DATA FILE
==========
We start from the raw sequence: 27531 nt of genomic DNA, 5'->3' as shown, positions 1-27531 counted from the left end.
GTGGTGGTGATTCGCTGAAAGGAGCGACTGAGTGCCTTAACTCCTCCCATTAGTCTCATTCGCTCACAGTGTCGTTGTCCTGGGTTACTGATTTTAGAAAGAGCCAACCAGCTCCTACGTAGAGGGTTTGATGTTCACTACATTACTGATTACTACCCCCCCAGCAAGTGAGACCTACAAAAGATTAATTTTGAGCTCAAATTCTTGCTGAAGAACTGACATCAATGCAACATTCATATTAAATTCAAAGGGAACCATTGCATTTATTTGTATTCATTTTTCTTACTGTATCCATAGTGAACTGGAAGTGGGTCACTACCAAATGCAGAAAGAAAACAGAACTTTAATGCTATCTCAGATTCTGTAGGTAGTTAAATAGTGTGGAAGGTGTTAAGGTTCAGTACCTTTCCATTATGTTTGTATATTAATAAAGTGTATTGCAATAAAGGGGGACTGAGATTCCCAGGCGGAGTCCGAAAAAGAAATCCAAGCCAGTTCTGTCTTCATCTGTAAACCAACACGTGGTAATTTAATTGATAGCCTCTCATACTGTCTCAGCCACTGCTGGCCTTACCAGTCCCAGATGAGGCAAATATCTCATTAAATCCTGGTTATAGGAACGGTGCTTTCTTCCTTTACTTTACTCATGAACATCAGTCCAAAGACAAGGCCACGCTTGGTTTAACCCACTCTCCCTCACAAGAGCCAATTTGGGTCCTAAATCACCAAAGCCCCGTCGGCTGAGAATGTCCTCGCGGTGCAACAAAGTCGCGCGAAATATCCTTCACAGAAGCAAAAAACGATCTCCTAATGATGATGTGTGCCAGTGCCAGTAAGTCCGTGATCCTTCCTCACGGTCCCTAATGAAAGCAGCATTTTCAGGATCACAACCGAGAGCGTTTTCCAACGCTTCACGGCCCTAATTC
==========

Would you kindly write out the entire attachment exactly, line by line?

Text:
We start from the raw sequence: 27531 nt of genomic DNA, 5'->3' as shown, positions 1-27531 counted from the left end.
GTGGTGGTGATTCGCTGAAAGGAGCGACTGAGTGCCTTAACTCCTCCCATTAGTCTCATTCGCTCACAGTGTCGTTGTCCTGGGTTACTGATTTTAGAAAGAGCCAACCAGCTCCTACGTAGAGGGTTTGATGTTCACTACATTACTGATTACTACCCCCCCAGCAAGTGAGACCTACAAAAGATTAATTTTGAGCTCAAATTCTTGCTGAAGAACTGACATCAATGCAACATTCATATTAAATTCAAAGGGAACCATTGCATTTATTTGTATTCATTTTTCTTACTGTATCCATAGTGAACTGGAAGTGGGTCACTACCAAATGCAGAAAGAAAACAGAACTTTAATGCTATCTCAGATTCTGTAGGTAGTTAAATAGTGTGGAAGGTGTTAAGGTTCAGTACCTTTCCATTATGTTTGTATATTAATAAAGTGTATTGCAATAAAGGGGGACTGAGATTCCCAGGCGGAGTCCGAAAAAGAAATCCAAGCCAGTTCTGTCTTCATCTGTAAACCAACACGTGGTAATTTAATTGATAGCCTCTCATACTGTCTCAGCCACTGCTGGCCTTACCAGTCCCAGATGAGGCAAATATCTCATTAAATCCTGGTTATAGGAACGGTGCTTTCTTCCTTTACTTTACTCATGAACATCAGTCCAAAGACAAGGCCACGCTTGGTTTAACCCACTCTCCCTCACAAGAGCCAATTTGGGTCCTAAATCACCAAAGCCCCGTCGGCTGAGAATGTCCTCGCGGTGCAACAAAGTCGCGCGAAATATCCTTCACAGAAGCAAAAAACGATCTCCTAATGATGATGTGTGCCAGTGCCAGTAAGTCCGTGATCCTTCCTCACGGTCCCTAATGAAAGCAGCATTTTCAGGATCACAACCGAGAGCGTTTTCCAACGCTTCACGGCCCTAATTC